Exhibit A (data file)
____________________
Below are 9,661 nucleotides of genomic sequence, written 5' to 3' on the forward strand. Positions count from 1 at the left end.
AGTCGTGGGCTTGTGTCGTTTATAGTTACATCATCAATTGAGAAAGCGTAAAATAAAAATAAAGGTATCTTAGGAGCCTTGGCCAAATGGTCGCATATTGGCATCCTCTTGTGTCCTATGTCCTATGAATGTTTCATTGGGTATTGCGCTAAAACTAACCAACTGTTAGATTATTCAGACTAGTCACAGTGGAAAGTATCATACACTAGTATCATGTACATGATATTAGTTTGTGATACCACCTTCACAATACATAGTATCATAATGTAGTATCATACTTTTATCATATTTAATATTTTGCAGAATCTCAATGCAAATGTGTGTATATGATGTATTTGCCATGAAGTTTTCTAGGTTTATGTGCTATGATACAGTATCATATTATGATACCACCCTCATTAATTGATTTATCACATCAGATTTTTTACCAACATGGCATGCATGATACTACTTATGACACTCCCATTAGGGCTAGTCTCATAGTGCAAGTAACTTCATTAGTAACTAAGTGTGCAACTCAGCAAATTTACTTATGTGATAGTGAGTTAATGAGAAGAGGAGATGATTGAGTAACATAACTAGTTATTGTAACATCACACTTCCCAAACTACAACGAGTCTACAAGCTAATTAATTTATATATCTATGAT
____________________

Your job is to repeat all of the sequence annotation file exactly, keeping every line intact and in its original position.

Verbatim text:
Below are 9,661 nucleotides of genomic sequence, written 5' to 3' on the forward strand. Positions count from 1 at the left end.
AGTCGTGGGCTTGTGTCGTTTATAGTTACATCATCAATTGAGAAAGCGTAAAATAAAAATAAAGGTATCTTAGGAGCCTTGGCCAAATGGTCGCATATTGGCATCCTCTTGTGTCCTATGTCCTATGAATGTTTCATTGGGTATTGCGCTAAAACTAACCAACTGTTAGATTATTCAGACTAGTCACAGTGGAAAGTATCATACACTAGTATCATGTACATGATATTAGTTTGTGATACCACCTTCACAATACATAGTATCATAATGTAGTATCATACTTTTATCATATTTAATATTTTGCAGAATCTCAATGCAAATGTGTGTATATGATGTATTTGCCATGAAGTTTTCTAGGTTTATGTGCTATGATACAGTATCATATTATGATACCACCCTCATTAATTGATTTATCACATCAGATTTTTTACCAACATGGCATGCATGATACTACTTATGACACTCCCATTAGGGCTAGTCTCATAGTGCAAGTAACTTCATTAGTAACTAAGTGTGCAACTCAGCAAATTTACTTATGTGATAGTGAGTTAATGAGAAGAGGAGATGATTGAGTAACATAACTAGTTATTGTAACATCACACTTCCCAAACTACAACGAGTCTACAAGCTAATTAATTTATATATCTATGAT